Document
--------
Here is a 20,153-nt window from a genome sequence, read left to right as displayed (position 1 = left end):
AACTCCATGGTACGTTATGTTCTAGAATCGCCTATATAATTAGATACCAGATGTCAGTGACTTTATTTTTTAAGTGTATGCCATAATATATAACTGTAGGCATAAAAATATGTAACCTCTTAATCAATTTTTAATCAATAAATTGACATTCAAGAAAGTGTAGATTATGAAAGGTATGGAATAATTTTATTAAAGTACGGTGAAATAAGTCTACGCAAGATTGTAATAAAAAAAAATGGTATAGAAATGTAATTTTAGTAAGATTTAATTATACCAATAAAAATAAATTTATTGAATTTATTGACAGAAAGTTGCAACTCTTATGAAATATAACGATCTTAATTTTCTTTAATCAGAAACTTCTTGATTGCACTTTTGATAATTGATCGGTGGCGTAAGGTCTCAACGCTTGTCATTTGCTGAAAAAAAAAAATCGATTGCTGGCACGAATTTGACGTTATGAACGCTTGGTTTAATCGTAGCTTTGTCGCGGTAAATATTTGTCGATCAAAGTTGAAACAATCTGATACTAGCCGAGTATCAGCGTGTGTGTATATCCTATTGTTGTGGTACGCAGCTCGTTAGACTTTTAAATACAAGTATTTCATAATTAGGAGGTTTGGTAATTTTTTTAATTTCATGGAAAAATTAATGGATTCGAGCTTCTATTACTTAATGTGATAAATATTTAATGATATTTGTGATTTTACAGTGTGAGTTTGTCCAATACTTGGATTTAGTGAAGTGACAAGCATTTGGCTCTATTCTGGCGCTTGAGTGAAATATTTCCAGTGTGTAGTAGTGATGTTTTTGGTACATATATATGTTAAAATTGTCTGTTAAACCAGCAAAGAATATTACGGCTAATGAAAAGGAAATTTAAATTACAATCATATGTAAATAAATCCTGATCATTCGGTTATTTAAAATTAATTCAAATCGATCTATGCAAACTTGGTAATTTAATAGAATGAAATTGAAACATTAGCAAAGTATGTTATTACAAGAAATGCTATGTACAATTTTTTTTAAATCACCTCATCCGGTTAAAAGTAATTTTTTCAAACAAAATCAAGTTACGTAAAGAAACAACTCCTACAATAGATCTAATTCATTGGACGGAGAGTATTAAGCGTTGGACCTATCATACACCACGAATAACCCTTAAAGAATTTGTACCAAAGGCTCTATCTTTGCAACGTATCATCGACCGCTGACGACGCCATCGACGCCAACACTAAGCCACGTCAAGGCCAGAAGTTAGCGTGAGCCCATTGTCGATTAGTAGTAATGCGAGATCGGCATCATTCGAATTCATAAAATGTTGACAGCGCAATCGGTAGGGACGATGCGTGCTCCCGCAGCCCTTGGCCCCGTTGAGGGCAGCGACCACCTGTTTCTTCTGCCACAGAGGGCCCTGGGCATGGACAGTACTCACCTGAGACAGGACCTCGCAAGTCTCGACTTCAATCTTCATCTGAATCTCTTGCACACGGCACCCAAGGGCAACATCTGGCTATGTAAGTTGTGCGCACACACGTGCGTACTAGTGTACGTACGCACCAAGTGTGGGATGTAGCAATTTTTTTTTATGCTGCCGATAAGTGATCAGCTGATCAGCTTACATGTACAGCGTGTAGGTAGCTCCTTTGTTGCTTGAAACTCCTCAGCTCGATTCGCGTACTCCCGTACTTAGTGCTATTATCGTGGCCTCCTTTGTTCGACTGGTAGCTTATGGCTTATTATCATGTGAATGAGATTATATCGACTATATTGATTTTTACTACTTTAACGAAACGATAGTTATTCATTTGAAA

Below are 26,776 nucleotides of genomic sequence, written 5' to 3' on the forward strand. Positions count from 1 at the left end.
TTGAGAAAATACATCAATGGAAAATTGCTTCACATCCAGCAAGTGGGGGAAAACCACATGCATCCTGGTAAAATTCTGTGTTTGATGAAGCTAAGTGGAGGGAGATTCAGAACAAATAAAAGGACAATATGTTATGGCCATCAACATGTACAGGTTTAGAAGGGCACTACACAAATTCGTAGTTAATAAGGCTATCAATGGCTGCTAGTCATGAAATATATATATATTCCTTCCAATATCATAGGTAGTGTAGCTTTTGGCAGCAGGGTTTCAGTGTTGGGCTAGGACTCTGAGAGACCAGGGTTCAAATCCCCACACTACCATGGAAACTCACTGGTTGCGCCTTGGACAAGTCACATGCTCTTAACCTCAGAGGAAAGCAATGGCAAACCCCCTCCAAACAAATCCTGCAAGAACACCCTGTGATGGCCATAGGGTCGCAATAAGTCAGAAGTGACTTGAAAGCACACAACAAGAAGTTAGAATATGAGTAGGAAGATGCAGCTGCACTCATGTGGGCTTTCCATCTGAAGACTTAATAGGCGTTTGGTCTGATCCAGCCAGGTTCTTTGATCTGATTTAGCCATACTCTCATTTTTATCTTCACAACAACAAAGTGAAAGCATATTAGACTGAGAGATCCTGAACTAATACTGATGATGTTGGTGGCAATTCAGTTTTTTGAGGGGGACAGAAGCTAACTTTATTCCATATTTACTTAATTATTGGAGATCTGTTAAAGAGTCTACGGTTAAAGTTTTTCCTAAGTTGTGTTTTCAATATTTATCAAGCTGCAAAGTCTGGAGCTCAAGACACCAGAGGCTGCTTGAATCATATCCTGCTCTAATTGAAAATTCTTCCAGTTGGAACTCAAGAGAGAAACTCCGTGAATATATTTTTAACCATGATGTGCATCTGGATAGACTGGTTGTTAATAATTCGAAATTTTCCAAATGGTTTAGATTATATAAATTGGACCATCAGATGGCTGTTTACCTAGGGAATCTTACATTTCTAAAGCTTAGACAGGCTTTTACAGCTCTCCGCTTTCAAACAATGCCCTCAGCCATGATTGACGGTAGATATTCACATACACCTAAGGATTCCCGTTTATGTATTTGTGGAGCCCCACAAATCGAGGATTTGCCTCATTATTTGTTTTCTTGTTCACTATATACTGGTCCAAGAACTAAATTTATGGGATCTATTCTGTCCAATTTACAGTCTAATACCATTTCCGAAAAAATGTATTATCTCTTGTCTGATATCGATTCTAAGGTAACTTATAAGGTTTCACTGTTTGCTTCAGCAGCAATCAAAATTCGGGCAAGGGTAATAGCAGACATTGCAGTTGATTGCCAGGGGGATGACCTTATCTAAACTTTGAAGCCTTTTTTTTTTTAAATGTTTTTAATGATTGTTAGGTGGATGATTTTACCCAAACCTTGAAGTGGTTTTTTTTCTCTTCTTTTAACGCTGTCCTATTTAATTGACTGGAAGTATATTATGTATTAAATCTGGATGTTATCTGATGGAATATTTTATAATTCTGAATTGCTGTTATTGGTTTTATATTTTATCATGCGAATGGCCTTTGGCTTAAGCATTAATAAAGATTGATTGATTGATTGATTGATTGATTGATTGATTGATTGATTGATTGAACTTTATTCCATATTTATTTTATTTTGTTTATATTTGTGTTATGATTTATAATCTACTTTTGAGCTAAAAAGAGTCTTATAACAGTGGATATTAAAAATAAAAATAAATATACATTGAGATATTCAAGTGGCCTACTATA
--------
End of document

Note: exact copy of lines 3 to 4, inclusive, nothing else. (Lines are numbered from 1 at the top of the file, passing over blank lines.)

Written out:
Below are 26,776 nucleotides of genomic sequence, written 5' to 3' on the forward strand. Positions count from 1 at the left end.
TTGAGAAAATACATCAATGGAAAATTGCTTCACATCCAGCAAGTGGGGGAAAACCACATGCATCCTGGTAAAATTCTGTGTTTGATGAAGCTAAGTGGAGGGAGATTCAGAACAAATAAAAGGACAATATGTTATGGCCATCAACATGTACAGGTTTAGAAGGGCACTACACAAATTCGTAGTTAATAAGGCTATCAATGGCTGCTAGTCATGAAATATATATATATTCCTTCCAATATCATAGGTAGTGTAGCTTTTGGCAGCAGGGTTTCAGTGTTGGGCTAGGACTCTGAGAGACCAGGGTTCAAATCCCCACACTACCATGGAAACTCACTGGTTGCGCCTTGGACAAGTCACATGCTCTTAACCTCAGAGGAAAGCAATGGCAAACCCCCTCCAAACAAATCCTGCAAGAACACCCTGTGATGGCCATAGGGTCGCAATAAGTCAGAAGTGACTTGAAAGCACACAACAAGAAGTTAGAATATGAGTAGGAAGATGCAGCTGCACTCATGTGGGCTTTCCATCTGAAGACTTAATAGGCGTTTGGTCTGATCCAGCCAGGTTCTTTGATCTGATTTAGCCATACTCTCATTTTTATCTTCACAACAACAAAGTGAAAGCATATTAGACTGAGAGATCCTGAACTAATACTGATGATGTTGGTGGCAATTCAGTTTTTTGAGGGGGACAGAAGCTAACTTTATTCCATATTTACTTAATTATTGGAGATCTGTTAAAGAGTCTACGGTTAAAGTTTTTCCTAAGTTGTGTTTTCAATATTTATCAAGCTGCAAAGTCTGGAGCTCAAGACACCAGAGGCTGCTTGAATCATATCCTGCTCTAATTGAAAATTCTTCCAGTTGGAACTCAAGAGAGAAACTCCGTGAATATATTTTTAACCATGATGTGCATCTGGATAGACTGGTTGTTAATAATTCGAAATTTTCCAAATGGTTTAGATTATATAAATTGGACCATCAGATGGCTGTTTACCTAGGGAATCTTACATTTCTAAAGCTTAGACAGGCTTTTACAGCTCTCCGCTTTCAAACAATGCCCTCAGCCATGATTGACGGTAGATATTCACATACACCTAAGGATTCCCGTTTATGTATTTGTGGAGCCCCACAAATCGAGGATTTGCCTCATTATTTGTTTTCTTGTTCACTATATACTGGTCCAAGAACTAAATTTATGGGATCTATTCTGTCCAATTTACAGTCTAATACCATTTCCGAAAAAATGTATTATCTCTTGTCTGATATCGATTCTAAGGTAACTTATAAGGTTTCACTGTTTGCTTCAGCAGCAATCAAAATTCGGGCAAGGGTAATAGCAGACATTGCAGTTGATTGCCAGGGGGATGACCTTATCTAAACTTTGAAGCCTTTTTTTTTTTAAATGTTTTTAATGATTGTTAGGTGGATGATTTTACCCAAACCTTGAAGTGGTTTTTTTTCTCTTCTTTTAACGCTGTCCTATTTAATTGACTGGAAGTATATTATGTATTAAATCTGGATGTTATCTGATGGAATATTTTATAATTCTGAATTGCTGTTATTGGTTTTATATTTTATCATGCGAATGGCCTTTGGCTTAAGCATTAATAAAGATTGATTGATTGATTGATTGATTGATTGATTGATTGATTGATTGATTGAACTTTATTCCATATTTATTTTATTTTGTTTATATTTGTGTTATGATTTATAATCTACTTTTGAGCTAAAAAGAGTCTTATAACAGTGGATATTAAAAATAAAAATAAATATACATTGAGATATTCAAGTGGCCTACTATA